Are we finally going to get a modular gaming laptop that sticks?

head on image of open Framework gaming laptop on presentation floor, abstract desktop background in Windows with RGB keyboard, speakers on side, chrome furnishing and slim black bezels
(Image credit: Future)

In July 2022, our hardware big boss Dave James checked out the modular, user-upgradeable Framework laptop, and declared "Framework shows what notebooks should be like, and now I desperately want it to make a gaming laptop." After attending a Framework event in San Francisco today, I've got some very good news for Dave—the moment has arrived.

Framework announced the Framework 16 on Thursday, bringing its modular design to a larger system built to house dedicated GPUs. It's a 16-inch body, with an "expansion bay" system that'll allow for you to extend out the back of the laptop past the display to house larger graphics boards. Imagine a laptop that's 12 or so inches deep, from touchpad to rear exhaust, if you had an RTX 4060 on board, while a bigger, hotter RTX 4080 would be both thicker and extend an inch further in depth.

Those GPU models are purely my hypotheticals at this point: Framework isn't talking about what exact CPUs or modular graphics cards will be available for the Framework 16, which is going to start shipping in "late 2023." But we may know a bit more before long, with pre-orders set to open up sometime this spring.

As with Framework's existing laptops, you'll be able to swap out modules for the types of I/O you want: USB-C and HDMI ports, microSD slots, etc. New for the Framework 16 are keyboard options for a bigger laptop body, with an optional numpad. Framework had some cute options on display for people who don't care about the numpad, including some LED dot matrix displays playing Pong. You'll also be able to just slap in some flat panels if you want a standard centered keyboard, but the Raspberry Pi microcontrollers used for those optional features will be user-programmable if you want to get fancy.

Like much of Framework's tech, the code is open source: the company just dropped its QMK keyboard firmware on Github.

The one thing we know about the Framework 16's graphics chops is that the laptop will use a PCie Gen 4x8 interface, offering a max of 16GB/s in bandwidth. Tests have shown that's ample bandwidth for even an RTX 4090 on desktop, so I think it's fair to guess that any GPU you could cram into a Framework laptop now, or even three years from now, will be constrained by heat dissipation or potential wattage long before running into any bandwidth limitations.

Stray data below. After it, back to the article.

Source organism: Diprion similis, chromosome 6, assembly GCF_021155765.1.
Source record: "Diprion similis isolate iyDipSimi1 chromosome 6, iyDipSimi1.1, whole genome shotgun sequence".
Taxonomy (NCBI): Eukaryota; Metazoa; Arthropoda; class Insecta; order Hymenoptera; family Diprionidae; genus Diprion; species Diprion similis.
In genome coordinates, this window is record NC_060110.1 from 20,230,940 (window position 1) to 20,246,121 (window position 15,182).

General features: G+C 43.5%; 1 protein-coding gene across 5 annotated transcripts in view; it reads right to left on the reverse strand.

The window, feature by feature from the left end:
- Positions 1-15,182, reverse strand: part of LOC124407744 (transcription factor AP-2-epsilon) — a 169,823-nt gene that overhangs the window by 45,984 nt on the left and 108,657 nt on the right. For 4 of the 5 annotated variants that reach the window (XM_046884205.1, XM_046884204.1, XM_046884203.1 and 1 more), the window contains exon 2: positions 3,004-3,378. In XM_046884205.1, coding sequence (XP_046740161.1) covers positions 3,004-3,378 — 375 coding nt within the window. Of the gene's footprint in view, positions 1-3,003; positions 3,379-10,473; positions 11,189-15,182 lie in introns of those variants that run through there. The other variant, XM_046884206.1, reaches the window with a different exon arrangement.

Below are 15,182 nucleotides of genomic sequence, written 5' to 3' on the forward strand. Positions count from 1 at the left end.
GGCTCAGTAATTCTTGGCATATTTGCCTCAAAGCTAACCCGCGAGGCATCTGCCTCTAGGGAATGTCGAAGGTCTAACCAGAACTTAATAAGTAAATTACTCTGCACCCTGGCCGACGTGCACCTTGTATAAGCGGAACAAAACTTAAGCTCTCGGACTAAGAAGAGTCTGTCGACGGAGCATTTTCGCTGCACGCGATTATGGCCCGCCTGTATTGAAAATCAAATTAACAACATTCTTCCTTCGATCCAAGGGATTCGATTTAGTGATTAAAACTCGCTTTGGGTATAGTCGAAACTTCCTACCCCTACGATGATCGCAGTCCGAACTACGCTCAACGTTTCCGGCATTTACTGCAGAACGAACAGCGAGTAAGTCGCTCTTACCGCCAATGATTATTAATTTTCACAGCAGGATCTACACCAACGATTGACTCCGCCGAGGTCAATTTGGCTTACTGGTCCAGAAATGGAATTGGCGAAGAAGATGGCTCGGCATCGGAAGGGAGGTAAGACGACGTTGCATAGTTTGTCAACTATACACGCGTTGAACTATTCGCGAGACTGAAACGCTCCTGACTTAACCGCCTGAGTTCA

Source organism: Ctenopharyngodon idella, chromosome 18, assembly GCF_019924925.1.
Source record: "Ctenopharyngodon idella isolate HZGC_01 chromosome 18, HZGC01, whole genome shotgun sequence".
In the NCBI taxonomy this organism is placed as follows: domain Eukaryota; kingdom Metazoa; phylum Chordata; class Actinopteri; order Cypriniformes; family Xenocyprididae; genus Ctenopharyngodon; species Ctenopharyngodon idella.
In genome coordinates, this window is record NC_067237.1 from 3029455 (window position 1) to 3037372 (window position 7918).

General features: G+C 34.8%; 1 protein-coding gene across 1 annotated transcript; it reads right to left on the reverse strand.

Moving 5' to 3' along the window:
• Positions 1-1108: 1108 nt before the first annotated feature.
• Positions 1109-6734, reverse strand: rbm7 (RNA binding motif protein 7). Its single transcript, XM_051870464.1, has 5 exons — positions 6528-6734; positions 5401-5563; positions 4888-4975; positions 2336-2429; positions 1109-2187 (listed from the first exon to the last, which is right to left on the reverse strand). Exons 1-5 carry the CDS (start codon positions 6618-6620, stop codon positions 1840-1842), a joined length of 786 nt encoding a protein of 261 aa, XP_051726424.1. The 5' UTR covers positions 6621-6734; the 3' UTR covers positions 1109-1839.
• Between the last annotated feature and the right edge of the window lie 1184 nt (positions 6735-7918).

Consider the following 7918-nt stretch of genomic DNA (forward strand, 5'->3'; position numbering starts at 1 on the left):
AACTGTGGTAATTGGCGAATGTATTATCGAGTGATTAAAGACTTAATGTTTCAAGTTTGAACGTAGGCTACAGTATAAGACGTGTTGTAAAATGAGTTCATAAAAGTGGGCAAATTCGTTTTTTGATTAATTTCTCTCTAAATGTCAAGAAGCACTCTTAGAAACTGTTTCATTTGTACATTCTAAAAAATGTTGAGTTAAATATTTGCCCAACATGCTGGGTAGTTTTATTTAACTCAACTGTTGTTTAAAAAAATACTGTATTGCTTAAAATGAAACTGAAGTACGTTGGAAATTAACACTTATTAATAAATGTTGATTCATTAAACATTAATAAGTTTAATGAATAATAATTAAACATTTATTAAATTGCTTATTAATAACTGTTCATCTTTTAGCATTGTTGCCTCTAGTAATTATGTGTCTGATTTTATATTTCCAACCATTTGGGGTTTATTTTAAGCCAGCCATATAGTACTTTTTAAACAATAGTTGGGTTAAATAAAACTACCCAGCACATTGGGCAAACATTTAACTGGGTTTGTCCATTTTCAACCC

But will we ever actually get a chance to slot a new GPU into the Framework 16 a few years down the line? We've seen versions of this promise so many times over the years, from desktop-replacement laptops with swappable parts to Alienware's supposedly GPU-upgradeable Area 51m to the MXM modules of the early 2010s. None of these designs have stuck. And external GPU enclosures, despite being around for a decade, have never taken off, either, even when big names like Razer have taken a stab at it.

It seems like someone comes along every few years to say they've cracked it, but the trade-offs or costs have never made these options more appealing than a custom-built desktop or an ultralight laptop. Framework, at least, has played it smart up to this point: rather than jumping right into the more complex gaming laptop design, it started with the more portable Framework 13.

And Framework's open sourcing of many of its designs is at least a more enthusiastic commitment to true customization than we've ever seen from other hardware companies tackling this idea. Maybe we've finally reached the point where dedicated GPUs and other laptop components are compact enough to remain swappable across multiple hardware generations. We'll see later this year if Dave's dream is genuinely coming true.

Wes Fenlon
Senior Editor

Wes has been covering games and hardware for more than 10 years, first at tech sites like The Wirecutter and Tested before joining the PC Gamer team in 2014. Wes plays a little bit of everything, but he'll always jump at the chance to cover emulation and Japanese games.

When he's not obsessively optimizing and re-optimizing a tangle of conveyor belts in Satisfactory (it's really becoming a problem), he's probably playing a 20-year-old Final Fantasy or some opaque ASCII roguelike. With a focus on writing and editing features, he seeks out personal stories and in-depth histories from the corners of PC gaming and its niche communities. 50% pizza by volume (deep dish, to be specific).